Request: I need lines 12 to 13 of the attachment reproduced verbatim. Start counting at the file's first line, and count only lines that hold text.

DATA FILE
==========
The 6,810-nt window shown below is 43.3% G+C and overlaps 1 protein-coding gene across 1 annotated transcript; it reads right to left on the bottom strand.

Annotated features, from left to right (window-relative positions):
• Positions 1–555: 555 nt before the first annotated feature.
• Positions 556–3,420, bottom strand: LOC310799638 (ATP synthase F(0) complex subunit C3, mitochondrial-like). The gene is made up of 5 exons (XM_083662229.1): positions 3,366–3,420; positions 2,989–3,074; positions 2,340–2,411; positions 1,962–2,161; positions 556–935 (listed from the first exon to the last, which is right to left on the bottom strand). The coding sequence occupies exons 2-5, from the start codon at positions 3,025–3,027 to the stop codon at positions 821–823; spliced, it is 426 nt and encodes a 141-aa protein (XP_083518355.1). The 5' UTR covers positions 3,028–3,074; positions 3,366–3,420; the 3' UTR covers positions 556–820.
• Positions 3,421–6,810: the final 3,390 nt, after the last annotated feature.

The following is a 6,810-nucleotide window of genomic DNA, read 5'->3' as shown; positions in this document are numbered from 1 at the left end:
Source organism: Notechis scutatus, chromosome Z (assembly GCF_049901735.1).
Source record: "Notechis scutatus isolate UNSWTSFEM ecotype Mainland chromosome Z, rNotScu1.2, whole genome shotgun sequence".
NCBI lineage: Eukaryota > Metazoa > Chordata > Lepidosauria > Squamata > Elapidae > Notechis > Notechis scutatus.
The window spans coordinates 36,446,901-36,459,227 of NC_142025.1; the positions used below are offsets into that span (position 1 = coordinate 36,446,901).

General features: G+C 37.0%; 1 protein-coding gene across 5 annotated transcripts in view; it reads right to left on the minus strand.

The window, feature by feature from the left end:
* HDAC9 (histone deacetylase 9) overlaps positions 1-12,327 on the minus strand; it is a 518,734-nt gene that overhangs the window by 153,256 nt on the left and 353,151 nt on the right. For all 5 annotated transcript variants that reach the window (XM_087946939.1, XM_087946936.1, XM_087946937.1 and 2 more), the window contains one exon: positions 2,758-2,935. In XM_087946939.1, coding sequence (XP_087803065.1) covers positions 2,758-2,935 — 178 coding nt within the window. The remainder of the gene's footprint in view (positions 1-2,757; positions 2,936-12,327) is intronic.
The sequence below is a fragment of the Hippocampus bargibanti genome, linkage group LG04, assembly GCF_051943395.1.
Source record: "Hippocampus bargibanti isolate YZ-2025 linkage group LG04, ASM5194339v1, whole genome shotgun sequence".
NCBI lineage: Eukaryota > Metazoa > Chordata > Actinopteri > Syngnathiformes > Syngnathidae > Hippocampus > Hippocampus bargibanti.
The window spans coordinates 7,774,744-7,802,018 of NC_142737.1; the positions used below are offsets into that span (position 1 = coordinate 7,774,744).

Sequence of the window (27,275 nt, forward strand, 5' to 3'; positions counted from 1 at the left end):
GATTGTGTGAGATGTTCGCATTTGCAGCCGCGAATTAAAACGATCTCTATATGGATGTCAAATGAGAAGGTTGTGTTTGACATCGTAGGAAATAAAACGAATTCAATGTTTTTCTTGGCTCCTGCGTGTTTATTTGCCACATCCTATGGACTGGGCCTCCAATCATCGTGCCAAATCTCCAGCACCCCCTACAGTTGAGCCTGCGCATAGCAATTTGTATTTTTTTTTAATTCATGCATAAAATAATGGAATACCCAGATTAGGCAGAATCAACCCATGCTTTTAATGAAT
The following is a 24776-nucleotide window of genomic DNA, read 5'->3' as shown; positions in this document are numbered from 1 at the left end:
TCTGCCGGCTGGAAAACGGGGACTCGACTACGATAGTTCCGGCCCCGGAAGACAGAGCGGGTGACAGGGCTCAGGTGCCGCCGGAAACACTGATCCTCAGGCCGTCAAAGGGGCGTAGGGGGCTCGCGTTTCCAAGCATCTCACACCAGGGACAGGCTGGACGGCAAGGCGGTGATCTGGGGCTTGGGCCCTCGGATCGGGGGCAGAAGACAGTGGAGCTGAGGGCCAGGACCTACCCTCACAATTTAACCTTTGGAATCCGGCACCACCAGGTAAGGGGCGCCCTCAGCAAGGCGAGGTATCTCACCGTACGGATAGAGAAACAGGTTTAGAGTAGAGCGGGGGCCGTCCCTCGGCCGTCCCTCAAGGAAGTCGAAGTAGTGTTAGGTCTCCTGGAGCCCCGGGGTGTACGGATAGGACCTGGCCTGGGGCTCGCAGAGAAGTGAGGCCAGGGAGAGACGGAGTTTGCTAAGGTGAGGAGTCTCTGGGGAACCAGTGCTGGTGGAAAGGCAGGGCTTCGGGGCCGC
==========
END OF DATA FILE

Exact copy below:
The window, feature by feature from the left end:
* HDAC9 (histone deacetylase 9) overlaps positions 1-12,327 on the minus strand; it is a 518,734-nt gene that overhangs the window by 153,256 nt on the left and 353,151 nt on the right. For all 5 annotated transcript variants that reach the window (XM_087946939.1, XM_087946936.1, XM_087946937.1 and 2 more), the window contains one exon: positions 2,758-2,935. In XM_087946939.1, coding sequence (XP_087803065.1) covers positions 2,758-2,935 — 178 coding nt within the window. The remainder of the gene's footprint in view (positions 1-2,757; positions 2,936-12,327) is intronic.